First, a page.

Clino Trini Castelli (b. 1944) lives and works in Milan. A designer, artist and design theorist, he is internationally known for CMF design (Color, Material and Finishes) of which he was the initiator. Castelli introduced the “No-form” renewal of plastic languages, applied to industrial products through the tools of Design Primario. As opposed to traditional compositional methods, Castelli has focused on the design of the more intangible aspects of figuration, like colour and material, light and sound. Since the early 1970s this has made him a pioneer in research on the emotional identity of products in the industrial sector. His vision, though forcefully oriented towards the future, has met with great international acclaim from the outset. His work has received important European, American and Japanese prizes, including two ADI Compasso d’Oro awards.
Clino Castelli began working in 1961 at the Centro Stile Fiat in Turin, and then in 1964 at Olivetti in Milan, with Ettore Sottsass. From 1969 to 1973 he developed the Corporate Identity program of Olivetti with the famous Red Books, the first manuals in history to be organized on a meta-design level, of which he is the main author. In 1973 he was the co director of the Centro Design Montefibre, and in 1974 he was founding-partner of the company Consulenti Design Milano – CDM srl, which later became Castelli Design. From 1978 to 1983 he conceived and directed Colorterminal IVI in Milan, the first center of research and services on the new RGB additive technologies that would revolutionize the world of colour and CMF design (Colors, Materials and Finishes) of which he was the initiator. In parallel, with the founding of the Colorscape Group in 1982, he has introduced new strategic tools for the creation of urban identity. Across the 1980s Castelli began a series of lasting relationships with companies like Louis Vuitton and Vitra, in Europe, Herman Miller in the United States and Mitsubishi and Hitachi in Japan. A few years earlier, he resumed work with Fiat, which in 1985 led to the creation of the Fiat Qualistics Center. In this period he also returned to collaborate with Olivetti on the Qualistic Compendium program and with Cassina for the CMF planning of the entire product range. Starting in the 1990s, in Japan he launched a number of new projects that were to become historical landmarks, including those with Hitachi, Toli and Itoki. In the meantime, in Europe, he was one of the first to come to terms with the major new theme of home automation (Domoscape), with Bticino, Legrand and Somfy. In 2000 he founded the Qualistic Lab, the division of Castelli Design devoted to the development of new tools for the emotional positioning of images and products. In 1983, alongside his activities of research and design, he was one of the founders of Domus Academy.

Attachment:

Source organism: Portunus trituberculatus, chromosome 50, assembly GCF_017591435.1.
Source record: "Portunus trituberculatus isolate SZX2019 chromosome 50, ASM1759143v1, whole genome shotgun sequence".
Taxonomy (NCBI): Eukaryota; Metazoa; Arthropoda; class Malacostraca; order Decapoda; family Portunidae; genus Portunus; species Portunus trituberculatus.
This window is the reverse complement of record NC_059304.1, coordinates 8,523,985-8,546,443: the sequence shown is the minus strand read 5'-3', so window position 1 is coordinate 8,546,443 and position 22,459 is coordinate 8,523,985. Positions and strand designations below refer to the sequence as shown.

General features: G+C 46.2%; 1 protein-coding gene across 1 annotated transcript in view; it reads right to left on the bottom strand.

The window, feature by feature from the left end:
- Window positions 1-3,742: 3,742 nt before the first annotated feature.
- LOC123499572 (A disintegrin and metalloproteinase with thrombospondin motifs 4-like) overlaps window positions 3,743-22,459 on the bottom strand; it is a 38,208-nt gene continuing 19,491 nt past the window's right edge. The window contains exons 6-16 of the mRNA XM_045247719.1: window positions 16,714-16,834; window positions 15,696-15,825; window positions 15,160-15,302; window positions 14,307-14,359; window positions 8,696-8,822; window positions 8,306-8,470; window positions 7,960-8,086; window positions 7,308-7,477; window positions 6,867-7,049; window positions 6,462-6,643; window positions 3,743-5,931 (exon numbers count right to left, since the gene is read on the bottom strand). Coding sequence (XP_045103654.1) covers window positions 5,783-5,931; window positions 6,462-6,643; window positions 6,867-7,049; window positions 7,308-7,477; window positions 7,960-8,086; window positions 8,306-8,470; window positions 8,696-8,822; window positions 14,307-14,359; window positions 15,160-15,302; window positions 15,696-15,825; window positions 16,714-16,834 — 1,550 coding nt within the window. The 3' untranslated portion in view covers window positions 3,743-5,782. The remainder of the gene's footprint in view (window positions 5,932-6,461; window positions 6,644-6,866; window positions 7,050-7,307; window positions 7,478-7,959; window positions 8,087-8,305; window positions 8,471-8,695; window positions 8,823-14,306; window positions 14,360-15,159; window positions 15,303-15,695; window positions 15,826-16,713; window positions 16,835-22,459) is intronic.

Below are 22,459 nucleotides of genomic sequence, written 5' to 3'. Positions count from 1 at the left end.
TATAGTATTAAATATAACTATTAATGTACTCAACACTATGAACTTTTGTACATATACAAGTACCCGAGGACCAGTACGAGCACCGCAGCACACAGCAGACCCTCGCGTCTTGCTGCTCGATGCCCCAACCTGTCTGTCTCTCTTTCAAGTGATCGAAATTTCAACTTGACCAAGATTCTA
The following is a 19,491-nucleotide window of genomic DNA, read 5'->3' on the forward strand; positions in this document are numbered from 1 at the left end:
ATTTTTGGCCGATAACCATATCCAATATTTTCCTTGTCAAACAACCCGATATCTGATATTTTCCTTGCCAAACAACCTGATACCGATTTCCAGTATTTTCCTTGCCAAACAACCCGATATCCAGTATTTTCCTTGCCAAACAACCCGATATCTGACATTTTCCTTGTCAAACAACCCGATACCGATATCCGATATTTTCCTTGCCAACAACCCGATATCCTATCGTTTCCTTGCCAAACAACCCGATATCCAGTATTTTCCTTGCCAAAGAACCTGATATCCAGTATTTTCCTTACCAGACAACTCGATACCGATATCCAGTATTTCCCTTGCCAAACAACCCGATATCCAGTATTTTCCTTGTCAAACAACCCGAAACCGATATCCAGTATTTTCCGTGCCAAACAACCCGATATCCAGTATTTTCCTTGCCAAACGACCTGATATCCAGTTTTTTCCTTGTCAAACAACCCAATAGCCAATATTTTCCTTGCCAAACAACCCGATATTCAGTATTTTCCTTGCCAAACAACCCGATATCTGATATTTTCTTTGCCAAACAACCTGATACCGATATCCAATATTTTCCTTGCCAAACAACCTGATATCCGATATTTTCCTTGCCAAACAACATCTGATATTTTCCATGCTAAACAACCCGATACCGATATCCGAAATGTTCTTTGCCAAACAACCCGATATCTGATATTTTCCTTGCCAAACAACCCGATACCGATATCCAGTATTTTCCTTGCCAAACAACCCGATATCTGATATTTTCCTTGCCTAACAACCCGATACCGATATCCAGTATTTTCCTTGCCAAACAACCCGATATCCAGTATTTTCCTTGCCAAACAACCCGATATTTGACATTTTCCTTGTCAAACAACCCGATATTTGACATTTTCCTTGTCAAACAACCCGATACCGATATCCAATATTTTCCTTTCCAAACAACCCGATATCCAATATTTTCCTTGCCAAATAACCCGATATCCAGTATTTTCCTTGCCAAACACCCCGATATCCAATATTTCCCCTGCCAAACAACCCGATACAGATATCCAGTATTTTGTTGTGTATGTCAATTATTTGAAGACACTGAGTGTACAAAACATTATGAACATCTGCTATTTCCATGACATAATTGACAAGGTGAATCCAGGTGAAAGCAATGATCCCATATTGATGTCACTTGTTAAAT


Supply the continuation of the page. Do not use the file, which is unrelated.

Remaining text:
Clino Castelli has continued his work in education, teaching in many international design schools and universities, including the Milan Polytechnic. He has published many writings and books on design culture, including articles for leading international magazines of art and design.
More about his work via castellidesign.it